Sen. Elizabeth Warren (D-Mass.) has a new plan to end the bipartisan tradition of appointing big donors as ambassadors. The Democratic presidential candidate is also calling on all other candidates to do the same.
“I’m pledging to put America’s national interests ahead of campaign donations and end the corrupt practice of selling cushy diplomatic posts to wealthy donors,” Warren said in a Medium post published Friday.
The practice of doling out ambassadorships to political supporters is one of the few remnants of a spoils system where political parties reward their supporters and benefactors with plum government jobs. It’s a rarity among advanced democracies, but a bipartisan tradition in the United States. And it’s been getting worse in recent years.
Since the 1980s, political appointees have increasingly fewer professional qualifications, like regional knowledge or language proficiency, that would be expected for career diplomats, according to a study by Marquette University Law School associate professor Ryan Scoville. This trend dovetails with the rising level of campaign donations given by these political appointees to the presidents who nominate them.
Former President Barack Obama nominated dozens of his campaign bundlers ― those who raised $50,000 or more ― to ambassadorships in Europe, New Zealand, Singapore and Latin America. At the same time, Obama appointed one of the highest percentages of career foreign service officers to ambassadorships.
Presidents Bill Clinton and George W. Bush similarly appointed big donors to key ambassadorships. Warren even criticized Bush back in 2005 for appointing then-Ameriquest CEO Roland Arnall, a major Bush donor, as ambassador to the Netherlands.
All presidents since Franklin Roosevelt gave out around 30 percent of their ambassador nominations to political appointees. Political appointees tend to be sent to safer, more stable countries with the biggest donors getting the cushiest postings in the states with the best weather and most popular with tourists. Presidents normally prefer professional diplomats for the world’s hot spots.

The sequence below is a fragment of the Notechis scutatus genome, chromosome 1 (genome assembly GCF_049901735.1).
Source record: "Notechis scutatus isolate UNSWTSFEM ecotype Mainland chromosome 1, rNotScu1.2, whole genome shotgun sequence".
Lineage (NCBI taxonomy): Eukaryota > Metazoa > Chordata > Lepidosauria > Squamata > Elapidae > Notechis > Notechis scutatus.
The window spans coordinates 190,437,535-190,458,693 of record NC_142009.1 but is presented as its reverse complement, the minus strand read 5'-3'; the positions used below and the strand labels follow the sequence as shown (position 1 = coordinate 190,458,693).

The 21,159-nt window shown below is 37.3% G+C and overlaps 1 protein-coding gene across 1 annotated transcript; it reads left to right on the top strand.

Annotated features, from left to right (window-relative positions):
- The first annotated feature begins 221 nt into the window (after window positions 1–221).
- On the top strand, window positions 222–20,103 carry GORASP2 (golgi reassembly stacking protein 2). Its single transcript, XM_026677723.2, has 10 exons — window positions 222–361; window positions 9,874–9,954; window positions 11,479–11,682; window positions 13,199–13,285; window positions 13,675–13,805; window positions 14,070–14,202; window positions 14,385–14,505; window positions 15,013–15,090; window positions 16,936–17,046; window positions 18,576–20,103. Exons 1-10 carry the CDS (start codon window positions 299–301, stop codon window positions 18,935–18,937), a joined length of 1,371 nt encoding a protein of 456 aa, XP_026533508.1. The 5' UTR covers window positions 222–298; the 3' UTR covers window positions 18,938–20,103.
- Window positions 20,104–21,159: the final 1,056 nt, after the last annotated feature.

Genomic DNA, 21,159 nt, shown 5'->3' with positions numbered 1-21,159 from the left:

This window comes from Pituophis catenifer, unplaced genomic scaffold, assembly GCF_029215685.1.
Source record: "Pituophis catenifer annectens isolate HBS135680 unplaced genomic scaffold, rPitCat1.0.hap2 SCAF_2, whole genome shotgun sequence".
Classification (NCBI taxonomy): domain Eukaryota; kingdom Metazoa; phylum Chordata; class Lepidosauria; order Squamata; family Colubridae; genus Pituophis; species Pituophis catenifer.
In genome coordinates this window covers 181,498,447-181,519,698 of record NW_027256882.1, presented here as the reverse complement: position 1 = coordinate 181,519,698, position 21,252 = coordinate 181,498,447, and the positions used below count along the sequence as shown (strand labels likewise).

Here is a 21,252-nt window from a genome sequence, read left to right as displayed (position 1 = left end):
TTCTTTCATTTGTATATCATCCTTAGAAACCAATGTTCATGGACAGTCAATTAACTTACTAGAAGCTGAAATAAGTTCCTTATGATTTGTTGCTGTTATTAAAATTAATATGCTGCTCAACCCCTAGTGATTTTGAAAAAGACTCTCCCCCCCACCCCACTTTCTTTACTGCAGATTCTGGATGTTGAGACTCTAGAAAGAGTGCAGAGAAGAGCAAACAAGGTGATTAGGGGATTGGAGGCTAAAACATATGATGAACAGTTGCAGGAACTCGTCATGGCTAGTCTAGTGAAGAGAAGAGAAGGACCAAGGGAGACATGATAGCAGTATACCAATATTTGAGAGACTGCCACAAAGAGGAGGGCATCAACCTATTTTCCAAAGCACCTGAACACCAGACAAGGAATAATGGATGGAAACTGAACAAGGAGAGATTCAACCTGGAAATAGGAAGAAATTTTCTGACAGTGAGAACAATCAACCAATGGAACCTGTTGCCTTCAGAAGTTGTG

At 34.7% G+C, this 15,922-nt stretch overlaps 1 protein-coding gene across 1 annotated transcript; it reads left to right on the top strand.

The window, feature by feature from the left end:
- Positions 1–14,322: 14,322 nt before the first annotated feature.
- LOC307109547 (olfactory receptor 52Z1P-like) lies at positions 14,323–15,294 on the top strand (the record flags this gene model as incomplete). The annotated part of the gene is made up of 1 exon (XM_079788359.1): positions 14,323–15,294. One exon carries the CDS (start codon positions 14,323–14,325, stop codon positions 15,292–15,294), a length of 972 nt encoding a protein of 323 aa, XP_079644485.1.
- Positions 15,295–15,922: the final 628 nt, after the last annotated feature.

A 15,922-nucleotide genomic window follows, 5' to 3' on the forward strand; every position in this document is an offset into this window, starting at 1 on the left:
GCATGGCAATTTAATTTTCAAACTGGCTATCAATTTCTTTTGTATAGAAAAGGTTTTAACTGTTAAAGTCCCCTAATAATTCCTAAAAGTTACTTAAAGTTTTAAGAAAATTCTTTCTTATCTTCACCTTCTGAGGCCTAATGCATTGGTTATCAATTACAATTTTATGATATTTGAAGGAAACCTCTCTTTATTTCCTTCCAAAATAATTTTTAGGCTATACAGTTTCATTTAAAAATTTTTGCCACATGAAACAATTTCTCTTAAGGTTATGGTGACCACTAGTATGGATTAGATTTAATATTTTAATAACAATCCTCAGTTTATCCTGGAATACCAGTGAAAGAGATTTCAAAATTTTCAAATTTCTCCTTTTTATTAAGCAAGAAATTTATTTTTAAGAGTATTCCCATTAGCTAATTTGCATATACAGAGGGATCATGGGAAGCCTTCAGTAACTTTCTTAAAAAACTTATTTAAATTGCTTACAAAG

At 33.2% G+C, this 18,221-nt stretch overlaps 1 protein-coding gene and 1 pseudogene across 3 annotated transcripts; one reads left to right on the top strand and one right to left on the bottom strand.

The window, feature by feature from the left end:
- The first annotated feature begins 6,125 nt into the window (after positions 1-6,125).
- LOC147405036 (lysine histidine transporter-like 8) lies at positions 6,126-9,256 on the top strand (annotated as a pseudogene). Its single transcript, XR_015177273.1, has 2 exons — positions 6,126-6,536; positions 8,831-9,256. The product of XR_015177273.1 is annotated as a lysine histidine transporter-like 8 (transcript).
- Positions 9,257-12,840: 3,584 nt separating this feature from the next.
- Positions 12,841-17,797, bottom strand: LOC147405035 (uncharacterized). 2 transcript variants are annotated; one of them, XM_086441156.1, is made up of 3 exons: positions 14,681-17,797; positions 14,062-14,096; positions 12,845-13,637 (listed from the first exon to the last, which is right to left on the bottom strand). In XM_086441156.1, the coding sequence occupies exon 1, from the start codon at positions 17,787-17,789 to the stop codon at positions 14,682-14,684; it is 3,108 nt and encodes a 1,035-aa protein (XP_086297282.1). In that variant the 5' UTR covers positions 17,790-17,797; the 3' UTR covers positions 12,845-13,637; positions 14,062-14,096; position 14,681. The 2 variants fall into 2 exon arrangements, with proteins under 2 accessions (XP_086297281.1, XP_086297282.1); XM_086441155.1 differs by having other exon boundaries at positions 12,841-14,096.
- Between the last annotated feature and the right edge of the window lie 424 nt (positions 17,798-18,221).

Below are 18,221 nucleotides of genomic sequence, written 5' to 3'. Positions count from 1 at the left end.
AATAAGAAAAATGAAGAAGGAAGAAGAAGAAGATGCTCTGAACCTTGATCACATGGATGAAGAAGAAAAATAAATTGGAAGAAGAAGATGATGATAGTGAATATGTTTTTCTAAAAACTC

And while all presidents have rewarded their supporters and benefactors with ambassadorships, President Donald Trump has taken it to another level. Nearly half of his ambassador appointments have gone to political appointees. He’s nominated at least 14 donors to his inauguration to key positions and many more who contributed to his campaign or the Republican Party.
Some of Trump’s donor appointees have stalled in the Senate due to their clear lack of qualifications and knowledge. After being nominated as ambassador to the Bahamas, Doug Manchester, a billionaire real estate magnate and major Republican Party donor stumbled in a confirmation hearing by saying the Bahamas were a protectorate of the U.S. (The Bahamas are a sovereign nation.) Lynda Blanchard, Trump’s donor nominee to Slovenia, shared Facebook memes alleging that Hillary Clinton was a murderer. (She is not.) Neither nominee has been confirmed.
Warren’s call to end this practice would fulfill calls from the American Academy of Diplomacy and the American Foreign Service Association to either fully professionalize the United States diplomatic corps or at least appoint more career foreign service officers.